Milesh Hamlai

Ashoka Fellow
India,
Fellow Since 2013

Citation

This profile was prepared when Milesh Hamlai was elected to the Ashoka Fellowship in 2013.
The New Idea
It is common practice for families in India to bring mentally ill family members to religious places such as temples and dargahs, for faith healing. This practice is often done in closed compounds, and excluded from modern mental health systems. Milesh turns faith healers into allies and includes them as key stakeholders in community mental health care.

Milesh brings two unusual stakeholders together—government district mental hospitals and religious faith healers—to provide psychiatric, therapeutic, and medical services to the mentally ill. He trains faith healers to perform the primary diagnosis of mental illness and modern and humane methods of treatment. Milesh also engages the government district mental hospital to set up a clinic on the premises of the temple or mosque to provide free care and services. In addition, Milesh works with various stakeholders in the community, such as teachers and the families of the mentally ill; training them to identify and support the mentally ill through treatment, for a comprehensive community-based rehabilitation program.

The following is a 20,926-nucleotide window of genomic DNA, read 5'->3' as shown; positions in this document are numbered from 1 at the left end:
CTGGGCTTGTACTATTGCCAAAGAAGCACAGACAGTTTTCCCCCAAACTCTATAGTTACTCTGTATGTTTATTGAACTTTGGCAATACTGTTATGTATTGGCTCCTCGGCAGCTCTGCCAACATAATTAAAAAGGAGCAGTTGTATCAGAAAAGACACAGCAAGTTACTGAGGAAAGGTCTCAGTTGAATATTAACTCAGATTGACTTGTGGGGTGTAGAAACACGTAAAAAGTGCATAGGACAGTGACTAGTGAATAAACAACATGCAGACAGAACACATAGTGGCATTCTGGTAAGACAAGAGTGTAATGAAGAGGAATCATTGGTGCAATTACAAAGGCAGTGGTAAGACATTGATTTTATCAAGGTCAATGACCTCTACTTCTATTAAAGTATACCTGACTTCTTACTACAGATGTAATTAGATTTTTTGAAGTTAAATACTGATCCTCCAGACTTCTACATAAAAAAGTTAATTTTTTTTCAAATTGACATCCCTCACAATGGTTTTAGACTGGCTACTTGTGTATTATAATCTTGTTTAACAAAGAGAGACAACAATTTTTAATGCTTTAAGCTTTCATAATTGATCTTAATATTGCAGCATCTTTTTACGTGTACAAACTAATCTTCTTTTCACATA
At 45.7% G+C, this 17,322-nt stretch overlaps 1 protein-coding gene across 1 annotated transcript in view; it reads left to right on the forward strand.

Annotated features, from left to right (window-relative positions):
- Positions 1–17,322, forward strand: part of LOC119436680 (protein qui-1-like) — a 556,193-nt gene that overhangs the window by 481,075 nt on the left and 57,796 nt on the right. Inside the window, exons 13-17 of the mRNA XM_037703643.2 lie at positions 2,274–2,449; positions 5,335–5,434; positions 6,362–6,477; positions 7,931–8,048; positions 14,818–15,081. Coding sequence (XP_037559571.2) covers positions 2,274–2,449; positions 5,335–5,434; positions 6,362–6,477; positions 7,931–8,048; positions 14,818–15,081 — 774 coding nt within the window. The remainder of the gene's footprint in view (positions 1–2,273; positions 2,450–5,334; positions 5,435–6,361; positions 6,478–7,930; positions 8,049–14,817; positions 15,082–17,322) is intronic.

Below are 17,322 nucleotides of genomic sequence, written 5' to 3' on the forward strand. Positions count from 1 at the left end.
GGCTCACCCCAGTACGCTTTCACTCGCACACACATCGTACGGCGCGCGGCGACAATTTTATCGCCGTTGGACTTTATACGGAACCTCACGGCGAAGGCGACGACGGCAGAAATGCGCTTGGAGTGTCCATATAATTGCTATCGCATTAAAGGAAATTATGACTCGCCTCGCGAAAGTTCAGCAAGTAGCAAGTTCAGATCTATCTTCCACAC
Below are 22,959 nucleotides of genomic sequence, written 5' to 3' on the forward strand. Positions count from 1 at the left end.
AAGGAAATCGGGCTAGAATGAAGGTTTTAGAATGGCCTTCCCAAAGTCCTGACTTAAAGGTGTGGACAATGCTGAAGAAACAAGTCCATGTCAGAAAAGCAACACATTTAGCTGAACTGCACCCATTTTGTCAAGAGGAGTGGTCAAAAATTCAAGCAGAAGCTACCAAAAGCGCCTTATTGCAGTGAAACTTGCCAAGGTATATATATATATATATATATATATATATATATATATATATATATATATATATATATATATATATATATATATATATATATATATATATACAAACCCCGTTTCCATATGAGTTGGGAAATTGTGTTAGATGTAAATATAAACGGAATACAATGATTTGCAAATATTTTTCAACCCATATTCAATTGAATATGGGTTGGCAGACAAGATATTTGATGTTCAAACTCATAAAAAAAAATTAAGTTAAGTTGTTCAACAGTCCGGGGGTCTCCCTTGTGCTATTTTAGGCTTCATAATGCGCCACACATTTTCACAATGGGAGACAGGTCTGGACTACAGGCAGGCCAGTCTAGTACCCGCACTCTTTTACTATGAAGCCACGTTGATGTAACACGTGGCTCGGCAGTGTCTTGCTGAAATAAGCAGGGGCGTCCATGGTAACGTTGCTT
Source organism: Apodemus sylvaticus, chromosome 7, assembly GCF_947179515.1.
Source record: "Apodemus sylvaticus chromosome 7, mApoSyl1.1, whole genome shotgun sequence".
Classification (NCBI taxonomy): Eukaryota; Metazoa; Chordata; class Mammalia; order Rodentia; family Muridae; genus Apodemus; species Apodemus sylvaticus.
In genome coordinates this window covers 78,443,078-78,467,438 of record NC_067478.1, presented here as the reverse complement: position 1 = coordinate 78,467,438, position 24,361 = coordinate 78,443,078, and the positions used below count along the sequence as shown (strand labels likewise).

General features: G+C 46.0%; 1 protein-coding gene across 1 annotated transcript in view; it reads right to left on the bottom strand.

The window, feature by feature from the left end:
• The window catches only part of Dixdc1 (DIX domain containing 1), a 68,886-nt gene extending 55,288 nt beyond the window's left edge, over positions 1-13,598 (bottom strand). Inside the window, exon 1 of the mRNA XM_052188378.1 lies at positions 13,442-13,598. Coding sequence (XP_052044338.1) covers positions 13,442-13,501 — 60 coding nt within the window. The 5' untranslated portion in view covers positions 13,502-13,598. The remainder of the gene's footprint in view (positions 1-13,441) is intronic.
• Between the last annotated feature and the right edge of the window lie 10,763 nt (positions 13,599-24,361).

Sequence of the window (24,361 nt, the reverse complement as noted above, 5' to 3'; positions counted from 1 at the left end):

Milesh is increasing access for the mentally ill to psychiatric treatment, and through the training and awareness of faith healers, he is also ending abuse of the mentally ill often perpetrated by religious priests in the name of faith healing. Milesh is working to end traditional religious practices of mental health treatment, such as chaining and whipping, and is reducing superstitious beliefs among families.
The Problem
The Strategy
The Person

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